Reactivated fracture zones ruptured during Wharton Basin earthquakes in 2012. Credit: Yanfang Qin, Satish C. Singh (Phys.org)—A team of researchers with members from several institutions in Singapore, France and Indonesia has found evidence of a possible new plate boundary forming on the floor of the Indian Ocean in the Wharton Basin. In their paper published in the journal Science Advances, the team reports that they studied seismic and ocean floor topology to learn more about tectonic plate deformations in the region and what they found by doing so. Most people are aware of earthquakes that occur when tectonic plates push against one another, but there is another kind called a slip-strike quake. It occurs when two plates slide horizontally against one another. Such quakes can be caused by deformations that occur in plates distant from fault lines as pressure builds up across a plate. In some cases, such deformations can cause what are known as interplate earthquakes, and they can also sometimes cause a plate to break, resulting in a new plate boundary, which in turn can lead to even more quakes. It is this scenario that the researchers believe happened in 2012 when two earthquakes struck the Andaman-Sumatran region (northwest part) of the Indian Ocean—the largest interplate earthquakes ever recorded.
To better understand what occurred during the 2012 quakes, the researchers studied seismic data that was recorded before, during and after the quakes and also conducted sea floor depth analysis by venturing into the ocean aboard the research vessel Falkor—that allowed them to create high-resolution imagery of the sea floor, which in turn allowed them to note the deformations that had occurred.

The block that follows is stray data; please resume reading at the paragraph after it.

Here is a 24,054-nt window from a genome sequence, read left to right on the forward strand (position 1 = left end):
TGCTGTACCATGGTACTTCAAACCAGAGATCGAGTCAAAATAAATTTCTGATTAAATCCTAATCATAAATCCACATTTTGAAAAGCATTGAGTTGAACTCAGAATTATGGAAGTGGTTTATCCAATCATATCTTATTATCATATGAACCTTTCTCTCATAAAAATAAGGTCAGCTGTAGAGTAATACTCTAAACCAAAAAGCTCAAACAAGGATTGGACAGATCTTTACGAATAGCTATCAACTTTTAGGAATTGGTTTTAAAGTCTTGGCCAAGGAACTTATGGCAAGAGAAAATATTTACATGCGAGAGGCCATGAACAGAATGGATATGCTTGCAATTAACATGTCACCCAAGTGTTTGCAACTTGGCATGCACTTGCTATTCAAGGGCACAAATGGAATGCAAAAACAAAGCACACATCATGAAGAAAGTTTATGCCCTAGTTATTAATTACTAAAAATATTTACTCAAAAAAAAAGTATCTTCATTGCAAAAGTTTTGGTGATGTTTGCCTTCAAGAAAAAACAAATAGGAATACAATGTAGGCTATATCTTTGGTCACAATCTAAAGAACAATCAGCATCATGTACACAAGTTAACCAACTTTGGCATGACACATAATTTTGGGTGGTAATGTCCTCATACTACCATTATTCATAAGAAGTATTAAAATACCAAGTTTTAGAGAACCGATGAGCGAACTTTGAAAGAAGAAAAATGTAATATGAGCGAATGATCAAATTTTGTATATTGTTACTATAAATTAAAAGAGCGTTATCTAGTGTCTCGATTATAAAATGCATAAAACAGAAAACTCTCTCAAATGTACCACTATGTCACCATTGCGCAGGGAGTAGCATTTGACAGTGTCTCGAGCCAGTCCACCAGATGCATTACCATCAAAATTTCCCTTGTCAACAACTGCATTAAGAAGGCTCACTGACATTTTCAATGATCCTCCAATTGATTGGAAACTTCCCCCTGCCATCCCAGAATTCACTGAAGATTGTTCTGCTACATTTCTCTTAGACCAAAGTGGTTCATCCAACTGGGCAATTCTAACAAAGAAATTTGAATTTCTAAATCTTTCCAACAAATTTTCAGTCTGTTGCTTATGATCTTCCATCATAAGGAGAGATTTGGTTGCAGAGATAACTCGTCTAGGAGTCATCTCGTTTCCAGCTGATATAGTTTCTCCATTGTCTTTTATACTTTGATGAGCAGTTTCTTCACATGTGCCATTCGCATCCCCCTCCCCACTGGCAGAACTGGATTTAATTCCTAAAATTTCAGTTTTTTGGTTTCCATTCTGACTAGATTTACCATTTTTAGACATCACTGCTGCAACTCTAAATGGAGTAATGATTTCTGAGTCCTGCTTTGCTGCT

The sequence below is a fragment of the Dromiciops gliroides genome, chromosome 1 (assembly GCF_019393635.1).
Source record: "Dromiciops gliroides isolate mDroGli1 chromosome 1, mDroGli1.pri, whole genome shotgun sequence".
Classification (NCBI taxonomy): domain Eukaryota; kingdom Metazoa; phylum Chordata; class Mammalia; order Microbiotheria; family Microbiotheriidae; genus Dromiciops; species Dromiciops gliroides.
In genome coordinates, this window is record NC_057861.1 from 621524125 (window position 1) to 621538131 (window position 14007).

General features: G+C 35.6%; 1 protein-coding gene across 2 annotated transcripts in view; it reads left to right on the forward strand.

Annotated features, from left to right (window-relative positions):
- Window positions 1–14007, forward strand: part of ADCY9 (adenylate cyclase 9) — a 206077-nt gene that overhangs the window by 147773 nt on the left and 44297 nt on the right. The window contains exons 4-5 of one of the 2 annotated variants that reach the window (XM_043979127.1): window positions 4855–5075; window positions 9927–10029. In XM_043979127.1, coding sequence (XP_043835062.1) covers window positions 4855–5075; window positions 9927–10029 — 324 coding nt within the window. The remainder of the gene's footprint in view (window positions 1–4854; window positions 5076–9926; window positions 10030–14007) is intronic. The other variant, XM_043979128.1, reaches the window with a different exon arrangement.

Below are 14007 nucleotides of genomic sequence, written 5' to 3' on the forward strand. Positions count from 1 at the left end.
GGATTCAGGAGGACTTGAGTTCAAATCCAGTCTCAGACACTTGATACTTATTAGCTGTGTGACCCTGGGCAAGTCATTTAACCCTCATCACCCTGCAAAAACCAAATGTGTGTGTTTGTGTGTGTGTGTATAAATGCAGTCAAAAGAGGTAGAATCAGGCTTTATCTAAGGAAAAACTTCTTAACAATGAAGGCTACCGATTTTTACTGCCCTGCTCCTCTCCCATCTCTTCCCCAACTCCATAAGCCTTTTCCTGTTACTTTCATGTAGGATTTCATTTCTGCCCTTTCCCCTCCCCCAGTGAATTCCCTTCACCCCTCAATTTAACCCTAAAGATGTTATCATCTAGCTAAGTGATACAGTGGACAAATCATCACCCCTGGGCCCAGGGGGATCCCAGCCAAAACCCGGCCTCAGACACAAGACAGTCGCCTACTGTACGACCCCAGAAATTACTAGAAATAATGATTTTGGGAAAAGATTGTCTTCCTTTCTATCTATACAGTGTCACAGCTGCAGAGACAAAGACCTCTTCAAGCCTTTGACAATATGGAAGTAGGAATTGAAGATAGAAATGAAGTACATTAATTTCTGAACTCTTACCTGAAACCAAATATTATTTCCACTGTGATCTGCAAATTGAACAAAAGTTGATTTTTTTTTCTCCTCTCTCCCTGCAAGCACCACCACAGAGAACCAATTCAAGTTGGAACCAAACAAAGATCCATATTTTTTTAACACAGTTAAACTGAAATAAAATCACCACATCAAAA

Their analysis revealed a new fault system had developed in the area off the coast of Sumatra that was involved in the 2012 quakes. They noted the system was oriented in a way that set it off against those that were around it—a clear indication of deformation. The data also showed that strike-slips in the same area (and distant from known plate boundaries) suggested that the plate had broken along a 1,000k fracture zone, resulting in a new plate boundary—one that is likely to be the site of future fault-slip quakes. Past fault models (a) and Sing and colleagues’ new results (b). Credit:Yanfang Qin, Satish C. Singh Explore further:180-million-year-old rocks lend insight into Earth’s most powerful earthquakes
More information: Satish C. Singh et al. The discovery of a conjugate system of faults in the Wharton Basin intraplate deformation zone, Science Advances (2017). DOI: 10.1126/sciadv.1601689
The deformation at well-defined, narrow plate boundaries depends on the relative plate motion, but how the deformation takes place within a distributed plate boundary zone remains a conundrum. This was confirmed by the seismological analyses of the 2012 great Wharton Basin earthquakes [moment magnitude (Mw) 8.6], which suggested the rupture of several faults at high angles to one another. Using high-resolution bathymetry and seismic reflection data, we report the discovery of new N294°E-striking shear zones, oblique to the plate fabric. These shear zones are expressed by sets of normal faults striking at N335°E, defining the direction of the principal compressional stress in the region. Also, we have imaged left-lateral strike-slip faults along reactivated N7°E-oriented oceanic fracture zones. The shear zones and the reactivated fracture zones form a conjugate system of faults, which accommodate present-day intraplate deformation in the Wharton Basin.
Journal reference:Science Advances
© 2017 Phys.org